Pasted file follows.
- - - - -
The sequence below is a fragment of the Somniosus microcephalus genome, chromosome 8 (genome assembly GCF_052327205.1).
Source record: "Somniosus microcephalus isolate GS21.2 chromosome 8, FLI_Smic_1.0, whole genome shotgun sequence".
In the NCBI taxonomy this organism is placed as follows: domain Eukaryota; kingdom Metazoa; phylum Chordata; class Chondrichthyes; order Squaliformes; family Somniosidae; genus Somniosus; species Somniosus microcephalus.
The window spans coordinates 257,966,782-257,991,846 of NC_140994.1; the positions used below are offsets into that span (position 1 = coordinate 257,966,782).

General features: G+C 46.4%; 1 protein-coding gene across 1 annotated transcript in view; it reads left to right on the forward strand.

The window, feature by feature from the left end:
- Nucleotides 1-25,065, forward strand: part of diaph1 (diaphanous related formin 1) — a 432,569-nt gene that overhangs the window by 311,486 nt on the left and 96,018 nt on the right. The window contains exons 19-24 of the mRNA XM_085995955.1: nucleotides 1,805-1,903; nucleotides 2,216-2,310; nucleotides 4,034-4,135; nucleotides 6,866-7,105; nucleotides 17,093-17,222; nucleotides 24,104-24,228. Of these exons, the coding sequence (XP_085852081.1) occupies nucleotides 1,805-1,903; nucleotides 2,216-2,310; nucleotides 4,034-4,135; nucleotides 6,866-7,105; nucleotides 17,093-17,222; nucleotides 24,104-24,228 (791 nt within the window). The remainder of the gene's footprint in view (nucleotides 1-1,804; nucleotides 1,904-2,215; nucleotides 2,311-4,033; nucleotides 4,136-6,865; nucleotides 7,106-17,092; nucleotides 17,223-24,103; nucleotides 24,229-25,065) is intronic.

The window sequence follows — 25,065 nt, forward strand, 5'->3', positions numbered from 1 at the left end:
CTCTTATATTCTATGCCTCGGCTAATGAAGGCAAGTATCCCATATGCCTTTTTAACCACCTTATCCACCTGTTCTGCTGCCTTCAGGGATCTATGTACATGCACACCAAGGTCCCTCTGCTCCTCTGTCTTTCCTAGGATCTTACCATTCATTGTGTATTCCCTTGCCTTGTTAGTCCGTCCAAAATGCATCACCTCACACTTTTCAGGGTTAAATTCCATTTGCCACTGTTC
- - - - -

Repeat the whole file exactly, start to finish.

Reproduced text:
The sequence below is a fragment of the Somniosus microcephalus genome, chromosome 8 (genome assembly GCF_052327205.1).
Source record: "Somniosus microcephalus isolate GS21.2 chromosome 8, FLI_Smic_1.0, whole genome shotgun sequence".
In the NCBI taxonomy this organism is placed as follows: domain Eukaryota; kingdom Metazoa; phylum Chordata; class Chondrichthyes; order Squaliformes; family Somniosidae; genus Somniosus; species Somniosus microcephalus.
The window spans coordinates 257,966,782-257,991,846 of NC_140994.1; the positions used below are offsets into that span (position 1 = coordinate 257,966,782).

General features: G+C 46.4%; 1 protein-coding gene across 1 annotated transcript in view; it reads left to right on the forward strand.

The window, feature by feature from the left end:
- Nucleotides 1-25,065, forward strand: part of diaph1 (diaphanous related formin 1) — a 432,569-nt gene that overhangs the window by 311,486 nt on the left and 96,018 nt on the right. The window contains exons 19-24 of the mRNA XM_085995955.1: nucleotides 1,805-1,903; nucleotides 2,216-2,310; nucleotides 4,034-4,135; nucleotides 6,866-7,105; nucleotides 17,093-17,222; nucleotides 24,104-24,228. Of these exons, the coding sequence (XP_085852081.1) occupies nucleotides 1,805-1,903; nucleotides 2,216-2,310; nucleotides 4,034-4,135; nucleotides 6,866-7,105; nucleotides 17,093-17,222; nucleotides 24,104-24,228 (791 nt within the window). The remainder of the gene's footprint in view (nucleotides 1-1,804; nucleotides 1,904-2,215; nucleotides 2,311-4,033; nucleotides 4,136-6,865; nucleotides 7,106-17,092; nucleotides 17,223-24,103; nucleotides 24,229-25,065) is intronic.

The window sequence follows — 25,065 nt, forward strand, 5'->3', positions numbered from 1 at the left end:
CTCTTATATTCTATGCCTCGGCTAATGAAGGCAAGTATCCCATATGCCTTTTTAACCACCTTATCCACCTGTTCTGCTGCCTTCAGGGATCTATGTACATGCACACCAAGGTCCCTCTGCTCCTCTGTCTTTCCTAGGATCTTACCATTCATTGTGTATTCCCTTGCCTTGTTAGTCCGTCCAAAATGCATCACCTCACACTTTTCAGGGTTAAATTCCATTTGCCACTGTTC